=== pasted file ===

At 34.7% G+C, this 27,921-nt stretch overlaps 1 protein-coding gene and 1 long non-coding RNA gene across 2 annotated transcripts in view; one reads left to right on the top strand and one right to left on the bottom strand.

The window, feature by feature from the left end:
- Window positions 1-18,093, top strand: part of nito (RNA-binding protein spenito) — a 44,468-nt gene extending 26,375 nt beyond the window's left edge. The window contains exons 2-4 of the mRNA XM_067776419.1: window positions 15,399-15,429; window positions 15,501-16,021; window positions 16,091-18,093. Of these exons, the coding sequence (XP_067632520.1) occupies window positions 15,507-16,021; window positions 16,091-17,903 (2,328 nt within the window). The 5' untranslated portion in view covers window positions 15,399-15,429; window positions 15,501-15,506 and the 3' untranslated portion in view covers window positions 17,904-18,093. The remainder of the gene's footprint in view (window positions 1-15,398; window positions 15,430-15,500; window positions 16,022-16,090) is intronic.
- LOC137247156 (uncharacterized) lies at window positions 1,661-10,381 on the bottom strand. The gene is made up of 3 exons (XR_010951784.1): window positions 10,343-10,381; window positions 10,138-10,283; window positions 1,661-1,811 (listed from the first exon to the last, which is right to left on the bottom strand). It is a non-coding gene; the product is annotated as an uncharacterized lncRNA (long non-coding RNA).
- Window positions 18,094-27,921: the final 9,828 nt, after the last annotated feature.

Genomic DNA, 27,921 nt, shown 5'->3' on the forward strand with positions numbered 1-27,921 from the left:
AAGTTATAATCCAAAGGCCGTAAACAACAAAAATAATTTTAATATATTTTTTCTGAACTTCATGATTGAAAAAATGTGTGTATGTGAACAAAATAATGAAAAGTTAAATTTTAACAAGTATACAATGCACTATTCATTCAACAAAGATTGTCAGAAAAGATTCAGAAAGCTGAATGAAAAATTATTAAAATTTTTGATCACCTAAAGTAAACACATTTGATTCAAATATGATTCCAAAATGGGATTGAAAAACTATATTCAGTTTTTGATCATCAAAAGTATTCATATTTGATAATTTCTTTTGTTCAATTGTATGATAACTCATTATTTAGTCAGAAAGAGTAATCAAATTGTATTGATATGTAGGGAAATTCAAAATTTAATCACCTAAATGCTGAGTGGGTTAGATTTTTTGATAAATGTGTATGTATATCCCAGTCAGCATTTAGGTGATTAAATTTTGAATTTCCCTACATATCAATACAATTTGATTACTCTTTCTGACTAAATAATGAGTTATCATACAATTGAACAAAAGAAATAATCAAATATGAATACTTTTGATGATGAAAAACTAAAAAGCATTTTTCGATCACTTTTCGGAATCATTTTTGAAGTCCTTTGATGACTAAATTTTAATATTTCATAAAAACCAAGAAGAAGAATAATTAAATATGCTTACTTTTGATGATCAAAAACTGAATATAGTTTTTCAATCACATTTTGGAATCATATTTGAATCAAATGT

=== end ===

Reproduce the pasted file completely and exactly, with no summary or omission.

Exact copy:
At 34.7% G+C, this 27,921-nt stretch overlaps 1 protein-coding gene and 1 long non-coding RNA gene across 2 annotated transcripts in view; one reads left to right on the top strand and one right to left on the bottom strand.

The window, feature by feature from the left end:
- Window positions 1-18,093, top strand: part of nito (RNA-binding protein spenito) — a 44,468-nt gene extending 26,375 nt beyond the window's left edge. The window contains exons 2-4 of the mRNA XM_067776419.1: window positions 15,399-15,429; window positions 15,501-16,021; window positions 16,091-18,093. Of these exons, the coding sequence (XP_067632520.1) occupies window positions 15,507-16,021; window positions 16,091-17,903 (2,328 nt within the window). The 5' untranslated portion in view covers window positions 15,399-15,429; window positions 15,501-15,506 and the 3' untranslated portion in view covers window positions 17,904-18,093. The remainder of the gene's footprint in view (window positions 1-15,398; window positions 15,430-15,500; window positions 16,022-16,090) is intronic.
- LOC137247156 (uncharacterized) lies at window positions 1,661-10,381 on the bottom strand. The gene is made up of 3 exons (XR_010951784.1): window positions 10,343-10,381; window positions 10,138-10,283; window positions 1,661-1,811 (listed from the first exon to the last, which is right to left on the bottom strand). It is a non-coding gene; the product is annotated as an uncharacterized lncRNA (long non-coding RNA).
- Window positions 18,094-27,921: the final 9,828 nt, after the last annotated feature.

Genomic DNA, 27,921 nt, shown 5'->3' on the forward strand with positions numbered 1-27,921 from the left:
AAGTTATAATCCAAAGGCCGTAAACAACAAAAATAATTTTAATATATTTTTTCTGAACTTCATGATTGAAAAAATGTGTGTATGTGAACAAAATAATGAAAAGTTAAATTTTAACAAGTATACAATGCACTATTCATTCAACAAAGATTGTCAGAAAAGATTCAGAAAGCTGAATGAAAAATTATTAAAATTTTTGATCACCTAAAGTAAACACATTTGATTCAAATATGATTCCAAAATGGGATTGAAAAACTATATTCAGTTTTTGATCATCAAAAGTATTCATATTTGATAATTTCTTTTGTTCAATTGTATGATAACTCATTATTTAGTCAGAAAGAGTAATCAAATTGTATTGATATGTAGGGAAATTCAAAATTTAATCACCTAAATGCTGAGTGGGTTAGATTTTTTGATAAATGTGTATGTATATCCCAGTCAGCATTTAGGTGATTAAATTTTGAATTTCCCTACATATCAATACAATTTGATTACTCTTTCTGACTAAATAATGAGTTATCATACAATTGAACAAAAGAAATAATCAAATATGAATACTTTTGATGATGAAAAACTAAAAAGCATTTTTCGATCACTTTTCGGAATCATTTTTGAAGTCCTTTGATGACTAAATTTTAATATTTCATAAAAACCAAGAAGAAGAATAATTAAATATGCTTACTTTTGATGATCAAAAACTGAATATAGTTTTTCAATCACATTTTGGAATCATATTTGAATCAAATGT